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Flea and Tick Medicine Poisoning in Dogs

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Pyrethrin and Pyrethroid Toxicity in Dogs

 

Pyrethrin and pyrethroid are insecticides typically used for treating flea and tick infestations. Pyrethrins are derived from the Chrysanthemum cinerariaefolium plant, and from pyrethrum-related plant species. Pyrethroids are similar, but are synthetic rather than naturally based, and are longer lasting; these include allethrin, cypermethrin, deltamethrin, fenvalerate, fluvalinate, permethrin, phenothrin, tetramethrin, and etofenprox.

 

An adverse reaction to any of these toxins will affect the dog's nervous system, reversibly prolonging sodium conductance in nerve axons, and resulting in repetitive nerve discharges. These reactions occur more frequently in small dogs, and young, old, sick, or debilitated animals.

 

If you would like to learn more about how this condition affects cats, please visit this page in the PetMD health library.

 

Symptom and Types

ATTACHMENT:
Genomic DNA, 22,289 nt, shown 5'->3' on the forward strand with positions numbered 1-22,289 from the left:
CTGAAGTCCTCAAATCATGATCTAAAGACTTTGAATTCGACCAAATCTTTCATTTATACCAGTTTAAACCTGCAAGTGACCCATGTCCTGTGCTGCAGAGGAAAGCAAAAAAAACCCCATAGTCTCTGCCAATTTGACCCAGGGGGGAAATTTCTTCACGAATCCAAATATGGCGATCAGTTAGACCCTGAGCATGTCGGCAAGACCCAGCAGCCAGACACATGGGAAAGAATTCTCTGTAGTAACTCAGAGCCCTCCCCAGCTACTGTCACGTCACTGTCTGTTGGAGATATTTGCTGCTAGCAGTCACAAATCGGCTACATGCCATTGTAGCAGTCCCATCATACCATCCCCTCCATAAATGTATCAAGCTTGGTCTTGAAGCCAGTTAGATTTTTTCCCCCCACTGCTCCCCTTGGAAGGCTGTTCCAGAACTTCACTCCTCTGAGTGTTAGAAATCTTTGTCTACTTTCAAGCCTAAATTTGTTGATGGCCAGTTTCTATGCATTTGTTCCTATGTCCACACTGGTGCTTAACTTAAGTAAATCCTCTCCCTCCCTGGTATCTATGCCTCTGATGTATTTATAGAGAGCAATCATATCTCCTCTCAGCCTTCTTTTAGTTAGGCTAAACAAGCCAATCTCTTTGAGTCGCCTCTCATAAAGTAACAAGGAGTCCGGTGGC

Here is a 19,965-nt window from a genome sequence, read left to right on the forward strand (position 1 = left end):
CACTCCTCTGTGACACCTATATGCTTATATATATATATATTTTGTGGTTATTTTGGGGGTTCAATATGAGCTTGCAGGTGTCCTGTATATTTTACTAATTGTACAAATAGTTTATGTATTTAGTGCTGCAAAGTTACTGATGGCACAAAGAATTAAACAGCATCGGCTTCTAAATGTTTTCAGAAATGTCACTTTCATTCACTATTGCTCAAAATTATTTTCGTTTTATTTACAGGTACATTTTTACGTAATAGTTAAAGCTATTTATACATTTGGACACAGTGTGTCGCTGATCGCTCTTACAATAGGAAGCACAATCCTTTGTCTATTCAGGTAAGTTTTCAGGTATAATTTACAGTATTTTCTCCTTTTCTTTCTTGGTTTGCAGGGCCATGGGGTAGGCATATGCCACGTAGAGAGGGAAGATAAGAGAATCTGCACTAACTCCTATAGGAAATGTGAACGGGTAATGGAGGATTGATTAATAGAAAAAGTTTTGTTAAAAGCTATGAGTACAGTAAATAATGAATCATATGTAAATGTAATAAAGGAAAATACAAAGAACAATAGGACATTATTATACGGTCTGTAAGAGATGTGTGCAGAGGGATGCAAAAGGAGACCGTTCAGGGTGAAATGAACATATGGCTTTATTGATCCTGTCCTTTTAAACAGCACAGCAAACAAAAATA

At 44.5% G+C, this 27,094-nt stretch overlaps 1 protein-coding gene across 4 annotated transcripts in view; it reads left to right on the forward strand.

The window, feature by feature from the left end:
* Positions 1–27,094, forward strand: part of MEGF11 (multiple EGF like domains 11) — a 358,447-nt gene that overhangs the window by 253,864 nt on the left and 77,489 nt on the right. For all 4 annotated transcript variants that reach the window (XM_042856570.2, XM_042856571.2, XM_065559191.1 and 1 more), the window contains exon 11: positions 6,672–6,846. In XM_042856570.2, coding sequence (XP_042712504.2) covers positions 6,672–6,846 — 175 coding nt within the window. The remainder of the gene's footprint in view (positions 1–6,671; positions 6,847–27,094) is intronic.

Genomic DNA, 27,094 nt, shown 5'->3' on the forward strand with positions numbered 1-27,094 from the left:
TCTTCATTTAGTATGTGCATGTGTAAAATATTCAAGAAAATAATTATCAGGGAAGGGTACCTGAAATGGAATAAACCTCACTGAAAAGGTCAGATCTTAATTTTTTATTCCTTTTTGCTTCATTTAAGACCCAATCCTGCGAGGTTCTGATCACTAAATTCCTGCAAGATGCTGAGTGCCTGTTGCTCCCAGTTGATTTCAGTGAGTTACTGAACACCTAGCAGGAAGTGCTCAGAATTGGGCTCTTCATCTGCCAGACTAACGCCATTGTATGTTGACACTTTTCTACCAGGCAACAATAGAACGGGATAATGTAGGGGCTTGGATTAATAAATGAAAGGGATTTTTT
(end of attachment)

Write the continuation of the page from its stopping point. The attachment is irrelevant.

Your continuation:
Symptoms are often based on the type of reaction the dog undergoes, such as:

 

  • Allergic reactions -- hives, congestion, itching, extreme sensitivity, shock, respiratory distress, death (very rare)
  • Idiosyncratic reactions -- resembles toxic reactions at much lower doses
  • Mild reaction -- excessive (hyper) salivation, paw flicking, ear twitching, mild depression, vomiting, diarrhea
  • Moderate to serious reaction -- protracted vomiting and diarrhea, depression, incoordination, muscle tremors (must be differentiated from paw flicking and ear twitching)

 

Causes

 

Dogs with abnormally low body temperatures, such as occurs after bathing, anesthesia or sedation, are predisposed to clinical signs of toxic poisoning.

 

Diagnosis

 

Your veterinarian will perform a thorough physical exam on your pet, taking into account the background history of symptoms and possible incidents that might have precipitated this condition.

 

These may include: Has your pet been exposed to these substances? How much and when? Has your pet been around other animals that have been treated with them? When did the symptoms become apparent?

 

These questions are the best way to identify a list of possible irritants, since it can be difficult to detect these forms of insecticides in the dog's tissues or fluids.

 

 

 

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